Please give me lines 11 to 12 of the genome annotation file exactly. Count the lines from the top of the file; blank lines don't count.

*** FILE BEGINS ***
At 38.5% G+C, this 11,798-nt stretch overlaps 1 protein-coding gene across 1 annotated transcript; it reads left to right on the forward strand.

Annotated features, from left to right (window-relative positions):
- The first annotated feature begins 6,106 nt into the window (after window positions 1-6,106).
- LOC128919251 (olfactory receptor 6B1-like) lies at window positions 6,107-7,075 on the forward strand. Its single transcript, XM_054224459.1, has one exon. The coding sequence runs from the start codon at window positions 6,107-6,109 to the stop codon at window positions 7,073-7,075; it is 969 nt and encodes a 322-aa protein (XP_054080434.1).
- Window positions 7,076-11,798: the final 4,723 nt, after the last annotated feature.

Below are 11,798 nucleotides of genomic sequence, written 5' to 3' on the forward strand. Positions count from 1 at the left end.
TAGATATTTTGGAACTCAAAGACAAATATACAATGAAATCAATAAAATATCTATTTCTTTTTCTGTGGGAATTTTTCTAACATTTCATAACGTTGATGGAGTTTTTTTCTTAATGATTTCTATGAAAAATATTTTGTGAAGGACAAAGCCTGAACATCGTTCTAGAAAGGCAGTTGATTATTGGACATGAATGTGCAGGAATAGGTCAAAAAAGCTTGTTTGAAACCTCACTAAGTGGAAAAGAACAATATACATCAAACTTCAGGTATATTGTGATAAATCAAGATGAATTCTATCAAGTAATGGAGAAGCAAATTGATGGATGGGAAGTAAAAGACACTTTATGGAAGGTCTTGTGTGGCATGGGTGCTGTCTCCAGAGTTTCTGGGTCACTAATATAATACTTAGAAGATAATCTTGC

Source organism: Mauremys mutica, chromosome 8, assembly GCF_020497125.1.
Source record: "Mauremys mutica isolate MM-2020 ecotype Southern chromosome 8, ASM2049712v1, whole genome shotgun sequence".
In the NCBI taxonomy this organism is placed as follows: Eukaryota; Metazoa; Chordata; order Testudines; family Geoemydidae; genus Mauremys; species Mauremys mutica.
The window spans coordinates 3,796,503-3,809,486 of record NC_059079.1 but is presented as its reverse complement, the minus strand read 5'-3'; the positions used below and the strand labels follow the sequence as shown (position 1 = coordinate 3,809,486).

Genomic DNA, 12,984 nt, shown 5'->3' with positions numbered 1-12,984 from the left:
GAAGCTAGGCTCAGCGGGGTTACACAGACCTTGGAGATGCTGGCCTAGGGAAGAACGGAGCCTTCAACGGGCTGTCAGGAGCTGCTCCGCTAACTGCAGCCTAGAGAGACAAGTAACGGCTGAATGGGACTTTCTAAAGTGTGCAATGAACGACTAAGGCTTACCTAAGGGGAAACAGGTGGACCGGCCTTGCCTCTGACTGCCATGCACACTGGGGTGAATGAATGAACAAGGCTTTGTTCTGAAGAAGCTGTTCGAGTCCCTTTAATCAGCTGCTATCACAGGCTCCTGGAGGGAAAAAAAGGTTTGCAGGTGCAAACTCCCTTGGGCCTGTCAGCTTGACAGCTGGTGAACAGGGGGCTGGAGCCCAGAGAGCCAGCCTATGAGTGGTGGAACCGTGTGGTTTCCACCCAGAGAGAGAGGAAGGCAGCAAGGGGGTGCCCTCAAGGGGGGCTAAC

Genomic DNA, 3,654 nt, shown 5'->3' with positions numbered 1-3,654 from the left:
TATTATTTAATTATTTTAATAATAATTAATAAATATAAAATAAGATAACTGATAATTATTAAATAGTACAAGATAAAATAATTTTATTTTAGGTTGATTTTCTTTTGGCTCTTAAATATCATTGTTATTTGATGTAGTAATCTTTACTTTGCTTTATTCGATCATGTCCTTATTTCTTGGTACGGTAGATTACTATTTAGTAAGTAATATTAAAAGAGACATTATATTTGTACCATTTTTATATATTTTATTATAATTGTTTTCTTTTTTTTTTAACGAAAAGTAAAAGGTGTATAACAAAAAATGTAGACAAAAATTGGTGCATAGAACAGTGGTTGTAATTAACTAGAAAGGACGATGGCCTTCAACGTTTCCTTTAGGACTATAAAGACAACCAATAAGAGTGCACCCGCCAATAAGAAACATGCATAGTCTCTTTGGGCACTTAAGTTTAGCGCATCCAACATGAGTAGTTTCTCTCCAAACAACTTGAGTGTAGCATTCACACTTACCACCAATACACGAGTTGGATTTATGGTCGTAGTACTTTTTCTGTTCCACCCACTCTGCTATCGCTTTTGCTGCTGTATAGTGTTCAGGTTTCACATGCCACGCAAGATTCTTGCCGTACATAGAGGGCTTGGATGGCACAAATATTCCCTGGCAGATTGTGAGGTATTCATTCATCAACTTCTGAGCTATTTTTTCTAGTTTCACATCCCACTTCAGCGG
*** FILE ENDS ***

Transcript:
The window spans coordinates 3,796,503-3,809,486 of record NC_059079.1 but is presented as its reverse complement, the minus strand read 5'-3'; the positions used below and the strand labels follow the sequence as shown (position 1 = coordinate 3,809,486).

Genomic DNA, 12,984 nt, shown 5'->3' with positions numbered 1-12,984 from the left: